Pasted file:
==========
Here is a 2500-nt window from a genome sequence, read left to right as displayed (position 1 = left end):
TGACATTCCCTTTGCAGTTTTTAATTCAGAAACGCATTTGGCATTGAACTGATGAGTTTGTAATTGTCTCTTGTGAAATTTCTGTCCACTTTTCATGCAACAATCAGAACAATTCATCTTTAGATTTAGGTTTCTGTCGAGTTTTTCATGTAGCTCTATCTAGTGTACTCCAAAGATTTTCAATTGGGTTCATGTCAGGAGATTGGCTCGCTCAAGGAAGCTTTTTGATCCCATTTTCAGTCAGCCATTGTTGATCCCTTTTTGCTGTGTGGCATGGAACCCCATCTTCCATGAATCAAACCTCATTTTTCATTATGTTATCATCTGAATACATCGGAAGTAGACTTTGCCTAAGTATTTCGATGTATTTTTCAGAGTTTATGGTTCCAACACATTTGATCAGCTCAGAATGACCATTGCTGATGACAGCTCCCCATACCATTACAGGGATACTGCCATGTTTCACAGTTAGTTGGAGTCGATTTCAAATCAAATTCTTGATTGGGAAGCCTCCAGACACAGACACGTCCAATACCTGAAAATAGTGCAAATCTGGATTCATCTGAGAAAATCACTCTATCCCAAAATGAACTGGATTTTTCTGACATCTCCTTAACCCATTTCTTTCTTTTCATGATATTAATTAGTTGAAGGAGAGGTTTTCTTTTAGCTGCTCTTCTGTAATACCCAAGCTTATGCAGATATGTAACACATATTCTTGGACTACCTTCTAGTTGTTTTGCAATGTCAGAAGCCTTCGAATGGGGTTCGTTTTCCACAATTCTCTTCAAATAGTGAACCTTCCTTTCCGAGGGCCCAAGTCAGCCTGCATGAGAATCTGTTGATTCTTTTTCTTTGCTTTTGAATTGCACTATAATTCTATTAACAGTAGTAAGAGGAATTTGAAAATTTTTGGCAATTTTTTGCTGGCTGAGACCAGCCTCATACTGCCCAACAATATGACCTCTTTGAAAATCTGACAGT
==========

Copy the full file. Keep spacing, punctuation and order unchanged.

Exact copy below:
Here is a 2500-nt window from a genome sequence, read left to right as displayed (position 1 = left end):
TGACATTCCCTTTGCAGTTTTTAATTCAGAAACGCATTTGGCATTGAACTGATGAGTTTGTAATTGTCTCTTGTGAAATTTCTGTCCACTTTTCATGCAACAATCAGAACAATTCATCTTTAGATTTAGGTTTCTGTCGAGTTTTTCATGTAGCTCTATCTAGTGTACTCCAAAGATTTTCAATTGGGTTCATGTCAGGAGATTGGCTCGCTCAAGGAAGCTTTTTGATCCCATTTTCAGTCAGCCATTGTTGATCCCTTTTTGCTGTGTGGCATGGAACCCCATCTTCCATGAATCAAACCTCATTTTTCATTATGTTATCATCTGAATACATCGGAAGTAGACTTTGCCTAAGTATTTCGATGTATTTTTCAGAGTTTATGGTTCCAACACATTTGATCAGCTCAGAATGACCATTGCTGATGACAGCTCCCCATACCATTACAGGGATACTGCCATGTTTCACAGTTAGTTGGAGTCGATTTCAAATCAAATTCTTGATTGGGAAGCCTCCAGACACAGACACGTCCAATACCTGAAAATAGTGCAAATCTGGATTCATCTGAGAAAATCACTCTATCCCAAAATGAACTGGATTTTTCTGACATCTCCTTAACCCATTTCTTTCTTTTCATGATATTAATTAGTTGAAGGAGAGGTTTTCTTTTAGCTGCTCTTCTGTAATACCCAAGCTTATGCAGATATGTAACACATATTCTTGGACTACCTTCTAGTTGTTTTGCAATGTCAGAAGCCTTCGAATGGGGTTCGTTTTCCACAATTCTCTTCAAATAGTGAACCTTCCTTTCCGAGGGCCCAAGTCAGCCTGCATGAGAATCTGTTGATTCTTTTTCTTTGCTTTTGAATTGCACTATAATTCTATTAACAGTAGTAAGAGGAATTTGAAAATTTTTGGCAATTTTTTGCTGGCTGAGACCAGCCTCATACTGCCCAACAATATGACCTCTTTGAAAATCTGACAGT